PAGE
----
RIO DE JANEIRO — Before stepping into her Chevrolet Agile at 9:04 p.m. last Wednesday, Marielle Franco had just done what she did best: fire up a room.
Brazil needed it, she said. Across this troubled metropolis, police brutality and extrajudicial killings were ravaging the slums. Elected last year as the only black woman on Rio’s 51-member city council, she had gone after those responsible while reframing the debate in an uncomfortable new way.
In a society that has long seen itself as post-racial, Franco argued, the slaughter was not just a war on the poor. It was also a war on blacks.
Thirty minutes after the gathering, two vehicles approached her white Chevy. “Huh?” she said, according to the testimony of an aide riding in her car, as gunfire crackled. Then nine police-issue bullets bored into her, including four shots to the head.
But if the point was to silence a fast-rising black politician who had taken on corrupt police officers, Franco’s apparent assassination has done the opposite. In the days since, Latin America’s largest nation has watched in awe as a figure once little known outside Rio has been transformed into a global symbol of racial oppression.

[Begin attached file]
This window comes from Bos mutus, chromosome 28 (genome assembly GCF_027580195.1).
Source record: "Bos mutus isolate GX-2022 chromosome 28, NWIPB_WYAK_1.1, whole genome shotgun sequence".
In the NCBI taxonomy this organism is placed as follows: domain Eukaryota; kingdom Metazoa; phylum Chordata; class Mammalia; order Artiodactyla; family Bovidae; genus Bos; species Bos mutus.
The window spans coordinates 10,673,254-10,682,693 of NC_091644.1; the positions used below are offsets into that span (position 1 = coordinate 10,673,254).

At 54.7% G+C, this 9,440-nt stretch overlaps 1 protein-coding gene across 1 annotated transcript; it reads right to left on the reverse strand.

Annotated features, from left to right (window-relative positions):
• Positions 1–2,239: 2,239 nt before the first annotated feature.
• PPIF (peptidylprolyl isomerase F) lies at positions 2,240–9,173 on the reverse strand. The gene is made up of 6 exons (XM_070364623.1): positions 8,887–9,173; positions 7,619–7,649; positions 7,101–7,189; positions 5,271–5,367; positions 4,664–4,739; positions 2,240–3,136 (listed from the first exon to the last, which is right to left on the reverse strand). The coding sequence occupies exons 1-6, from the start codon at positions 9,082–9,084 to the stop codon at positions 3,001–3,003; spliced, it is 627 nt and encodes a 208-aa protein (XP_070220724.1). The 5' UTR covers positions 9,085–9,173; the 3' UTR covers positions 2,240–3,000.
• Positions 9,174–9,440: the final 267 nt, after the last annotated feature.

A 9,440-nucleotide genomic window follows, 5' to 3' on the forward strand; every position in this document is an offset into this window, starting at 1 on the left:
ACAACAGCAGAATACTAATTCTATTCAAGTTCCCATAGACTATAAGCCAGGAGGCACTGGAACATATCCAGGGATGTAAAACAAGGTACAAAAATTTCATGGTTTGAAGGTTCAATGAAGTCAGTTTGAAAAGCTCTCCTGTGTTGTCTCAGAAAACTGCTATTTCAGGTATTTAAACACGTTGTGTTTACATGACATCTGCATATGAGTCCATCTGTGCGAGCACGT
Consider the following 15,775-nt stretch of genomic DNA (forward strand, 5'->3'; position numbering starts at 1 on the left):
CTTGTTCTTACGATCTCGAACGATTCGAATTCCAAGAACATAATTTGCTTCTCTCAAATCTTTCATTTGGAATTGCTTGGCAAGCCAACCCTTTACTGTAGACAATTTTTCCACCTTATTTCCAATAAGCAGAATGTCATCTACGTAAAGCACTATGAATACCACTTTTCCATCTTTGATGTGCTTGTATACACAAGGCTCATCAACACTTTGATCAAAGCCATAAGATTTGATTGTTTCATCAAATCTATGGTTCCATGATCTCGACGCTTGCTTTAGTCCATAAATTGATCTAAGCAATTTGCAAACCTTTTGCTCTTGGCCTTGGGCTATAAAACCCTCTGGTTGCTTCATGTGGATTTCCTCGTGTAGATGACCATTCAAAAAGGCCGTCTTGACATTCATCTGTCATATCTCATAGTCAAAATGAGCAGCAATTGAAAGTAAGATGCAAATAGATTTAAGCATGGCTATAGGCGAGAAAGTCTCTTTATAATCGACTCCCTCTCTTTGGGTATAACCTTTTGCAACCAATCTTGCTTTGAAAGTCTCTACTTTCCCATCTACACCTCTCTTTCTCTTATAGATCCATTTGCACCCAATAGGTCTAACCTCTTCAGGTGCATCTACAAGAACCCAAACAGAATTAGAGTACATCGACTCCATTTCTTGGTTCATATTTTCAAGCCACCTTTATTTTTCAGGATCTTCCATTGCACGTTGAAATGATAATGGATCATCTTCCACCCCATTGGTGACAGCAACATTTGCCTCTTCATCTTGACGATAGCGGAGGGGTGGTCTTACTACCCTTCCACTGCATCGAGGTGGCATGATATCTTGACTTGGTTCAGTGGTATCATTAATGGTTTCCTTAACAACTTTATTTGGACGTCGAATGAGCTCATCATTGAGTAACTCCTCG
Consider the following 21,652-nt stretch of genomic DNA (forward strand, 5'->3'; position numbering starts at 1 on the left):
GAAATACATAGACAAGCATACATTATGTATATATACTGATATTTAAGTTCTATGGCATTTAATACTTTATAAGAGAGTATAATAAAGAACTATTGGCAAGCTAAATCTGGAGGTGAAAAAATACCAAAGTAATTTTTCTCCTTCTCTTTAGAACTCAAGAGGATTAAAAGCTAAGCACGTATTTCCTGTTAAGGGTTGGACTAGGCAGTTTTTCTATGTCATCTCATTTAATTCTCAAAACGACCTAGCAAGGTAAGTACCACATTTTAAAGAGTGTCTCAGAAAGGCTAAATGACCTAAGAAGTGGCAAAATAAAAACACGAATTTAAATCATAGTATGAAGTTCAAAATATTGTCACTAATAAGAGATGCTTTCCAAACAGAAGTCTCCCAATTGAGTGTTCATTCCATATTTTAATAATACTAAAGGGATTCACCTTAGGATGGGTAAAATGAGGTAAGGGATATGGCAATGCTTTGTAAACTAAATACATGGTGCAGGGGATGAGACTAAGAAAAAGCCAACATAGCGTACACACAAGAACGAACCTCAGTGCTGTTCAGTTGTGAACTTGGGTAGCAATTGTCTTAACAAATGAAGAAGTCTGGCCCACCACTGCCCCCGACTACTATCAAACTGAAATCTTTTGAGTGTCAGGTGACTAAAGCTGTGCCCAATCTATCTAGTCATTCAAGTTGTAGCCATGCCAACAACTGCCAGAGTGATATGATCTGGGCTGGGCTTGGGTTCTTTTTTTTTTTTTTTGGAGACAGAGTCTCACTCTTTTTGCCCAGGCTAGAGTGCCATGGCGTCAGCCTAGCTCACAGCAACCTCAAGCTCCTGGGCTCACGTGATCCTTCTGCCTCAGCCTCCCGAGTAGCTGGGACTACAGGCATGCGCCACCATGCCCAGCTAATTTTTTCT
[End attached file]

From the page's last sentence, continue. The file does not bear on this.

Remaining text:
Franco has been honored on the floor of the European Parliament. Crowds have protested her killing and celebrated her life on the streets of New York, London, Paris, Munich, Stockholm and Lisbon. A vigil will be held for her in Madrid on Tuesday.
“Marielle Presente” (Marielle Is Here) has garnered millions of mentions on Twitter and Facebook. From Berlin to Miami to Montreal, mourners who never heard of Franco before last week are borrowing a line from the Black Lives Matter movement: #SayHerName.
“COME ON BRAZIL STAND UP,” tweeted the British model Naomi Campbell.
But at home, her death is being viewed in divergent ways, underscoring the racial divisions that many Brazilians contend do not exist here.
Her killers have not been caught. But the federal prosecutor’s office in Rio says that the evidence, including the highly professional killing, points to a hit by corrupt police officers. The bullets, authorities say, came from police ammunition stocks. A representative for the civil police would not comment beyond saying the investigation is ongoing.
In some circles, particularly within Brazil’s white elite, the killing is being viewed as a heinous act driving home the problem of runaway graft and violence in a city that has long served as the face of Brazil. But it is not being seen as an issue of race.
“Her bloodshed can’t be used as an opportune moment to talk about hate,” said Ana Amélia, a senator from Rio Grande do Sul state, who is white. “When you talk about a black-white divide, you are contributing to this division.”